Homestead Gourmet Shop in Kew Gardens, with its quaint, peeling sign and cheery strudel-filled front window, looks like a Disney vision of the Old World. Its employees, clad in all white with old-fashioned paper hats, evoke a 1950s soda fountain shop. It feels like a relic in a forgotten corner of the city.
In fact, German fare like the kind served here has become something of a relic in the contemporary American food scene, as changing tastes have led to the shuttering of dozens of old-school German dining institutions around the country. At Homestead, though, this kind of food is alive and well – thanks, in a very Queens-like twist, to a Polish immigrant who went from working at the counter to owning the place.
“Today is low,” Teresa Wianecka, the owner, said apologetically when we arrived one afternoon, but in fact the shop’s bounty of fresh dishes, sausages, sweets and sandwiches was almost overwhelming. Teresa, who is originally from the Polish city of Stalowa Wola and moved to the United States in 1988, has been working at Homestead for almost 30 years. She left Poland toward the end of the Communist era, hoping to find better economic opportunities for herself and her two children. “I came here with nothing,” she told us, “except 80 dollars in my pocket.”
Taking the job at Homestead, Teresa was one of many Polish emigrés to New York who found work in a German-American business. In much the same way that many Italian-owned bakeries and pizzerias around the city have been taken over by Albanian families, Polish has replaced German as the language spoken behind counters of butcher shops and delicatessens around enclaves like Ridgewood and Kew Gardens.
In 2002, Homestead’s original German owners, Edward Markiewic and his sister Martha, sold the place to Teresa. The Markiewics had grown old and Teresa, who had risen up to become manager, knew the business better than anyone else. Martha and her husband, Thadeus, had first opened the delicatessen in 1946 in a neighborhood that would be unrecognizable today. “When the place opened,” Teresa explained, “this area was German, Swiss, Austrian. Now it’s Indian, Russian, a lot of Polish too!”
Teresa was one of many Polish emigrés to New York who found work in a German-American business.
What’s so remarkable about the shop itself is that it’s barely changed at all. Teresa is only the second owner in 73 years, and she’s made an effort to keep it exactly as loyal customers remember it. “We changed the refrigerator and the cheese case,” she told us. A Homestead customer who hadn’t been back in 70 years would recognize almost every detail, from the wood-paneled walls to the flavors of strudel in the window.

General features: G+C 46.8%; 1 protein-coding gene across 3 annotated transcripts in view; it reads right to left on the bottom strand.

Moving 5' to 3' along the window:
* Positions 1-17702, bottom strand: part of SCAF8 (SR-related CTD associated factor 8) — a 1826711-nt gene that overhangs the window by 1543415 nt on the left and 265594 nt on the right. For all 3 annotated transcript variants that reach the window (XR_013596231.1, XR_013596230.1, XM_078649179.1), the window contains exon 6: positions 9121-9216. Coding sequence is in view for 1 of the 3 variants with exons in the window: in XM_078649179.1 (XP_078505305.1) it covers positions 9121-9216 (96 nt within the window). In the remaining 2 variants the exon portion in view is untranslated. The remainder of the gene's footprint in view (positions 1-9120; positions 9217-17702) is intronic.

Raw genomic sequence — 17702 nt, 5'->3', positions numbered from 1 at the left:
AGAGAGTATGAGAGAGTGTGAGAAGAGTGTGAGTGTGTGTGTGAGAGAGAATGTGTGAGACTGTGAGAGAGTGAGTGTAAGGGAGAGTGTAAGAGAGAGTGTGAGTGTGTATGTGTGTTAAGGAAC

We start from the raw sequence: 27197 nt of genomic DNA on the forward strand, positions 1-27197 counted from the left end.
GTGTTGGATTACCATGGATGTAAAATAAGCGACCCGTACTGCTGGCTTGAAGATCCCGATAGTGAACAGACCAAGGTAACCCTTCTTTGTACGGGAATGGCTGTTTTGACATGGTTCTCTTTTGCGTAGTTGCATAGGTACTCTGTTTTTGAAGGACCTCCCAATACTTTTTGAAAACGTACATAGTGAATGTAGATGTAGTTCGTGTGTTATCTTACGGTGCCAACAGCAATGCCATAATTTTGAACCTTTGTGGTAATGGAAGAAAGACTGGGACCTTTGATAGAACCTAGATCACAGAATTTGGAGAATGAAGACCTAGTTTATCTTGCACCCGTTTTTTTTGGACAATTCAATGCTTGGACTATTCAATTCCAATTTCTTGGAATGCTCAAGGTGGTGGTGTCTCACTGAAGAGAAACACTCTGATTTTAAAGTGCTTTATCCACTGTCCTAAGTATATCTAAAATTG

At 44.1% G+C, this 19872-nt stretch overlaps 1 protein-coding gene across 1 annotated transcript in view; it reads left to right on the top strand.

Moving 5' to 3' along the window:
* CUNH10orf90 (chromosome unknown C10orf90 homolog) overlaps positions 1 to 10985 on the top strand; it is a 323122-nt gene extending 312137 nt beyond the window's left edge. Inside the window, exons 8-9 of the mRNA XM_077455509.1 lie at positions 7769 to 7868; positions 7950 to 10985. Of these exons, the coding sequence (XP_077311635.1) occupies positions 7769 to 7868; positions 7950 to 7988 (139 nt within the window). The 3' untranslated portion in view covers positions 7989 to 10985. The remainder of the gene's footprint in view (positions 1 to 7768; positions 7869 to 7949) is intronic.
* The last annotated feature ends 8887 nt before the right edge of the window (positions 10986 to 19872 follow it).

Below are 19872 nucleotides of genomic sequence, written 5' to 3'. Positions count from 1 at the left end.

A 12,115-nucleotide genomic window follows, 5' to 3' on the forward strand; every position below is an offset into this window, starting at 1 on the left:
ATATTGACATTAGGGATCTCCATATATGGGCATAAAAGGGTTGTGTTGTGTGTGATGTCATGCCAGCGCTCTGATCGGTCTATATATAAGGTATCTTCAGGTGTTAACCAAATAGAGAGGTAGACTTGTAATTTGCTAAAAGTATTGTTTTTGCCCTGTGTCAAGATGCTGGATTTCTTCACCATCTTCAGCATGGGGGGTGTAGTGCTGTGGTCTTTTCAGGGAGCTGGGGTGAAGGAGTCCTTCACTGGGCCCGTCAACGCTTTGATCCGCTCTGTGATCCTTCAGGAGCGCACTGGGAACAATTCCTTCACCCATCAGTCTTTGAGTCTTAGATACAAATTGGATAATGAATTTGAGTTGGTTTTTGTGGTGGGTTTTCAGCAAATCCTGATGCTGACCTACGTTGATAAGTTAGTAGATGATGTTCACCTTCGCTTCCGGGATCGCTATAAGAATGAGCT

Though the store has changed hands, Teresa certainly hasn’t forgotten its roots. “Homestead is German,” she insisted, and despite the addition of a number of Polish dishes, the deli’s heritage is clear in their array of sandwich ingredients. Along with rare roast beef, Black Forest ham, and other common deli meats, bloodwurst, jagerwurst and leberkäse are all favorite orders.
Homestead’s delicious signature cherry, apple, and cheese strudels are a clear draw for many customers. Teresa learned the recipe from her old German bosses, who she says worked for nights on end to perfect the paper-thin dough and cake crumbs that surround the filling.
Cold salads, either to take away by the quart or as an accompaniment to lunch, represent both German roots and Teresa’s Polish innovations – warm potato salad with bacon is clearly German, but next to it is a distinctly eastern European mixture of diced potatoes, carrots and peas in a homemade eggy mayonnaise. Homestead is also one of the city’s only purveyors of German-style herring salad, a holiday special that is made bright pink with beets.
Where Teresa’s cooking really shines, though, is in hot Polish-style dishes like her handmade pierogi or bigos, a hunter’s stew made with pork, beef, sauerkraut and kielbasa. Her stuffed peppers are also divine, heavy with rice and meat and come covered in a rich, sweet tomato sauce.
Homestead is busiest around the holidays – along with lesser-known specialties like the herring salad, Teresa sells turkeys and hams by the dozens for Thanksgiving and Christmas. But even on an average quiet weekday, a steady stream of regulars comes in for lunch. She spends a lot of time with her customers, talking in Polish with some and English with others; some even seem like family members.
For a small crowd of neighborhood people, who have known Teresa since they were children and eat most meals at the deli, Homestead is an institution. Teresa has one customer who comes every day asking what she has cooked up as a daily special. “Even if I’m cooking for myself,” she said, “he says, ‘Can you give me some?’”
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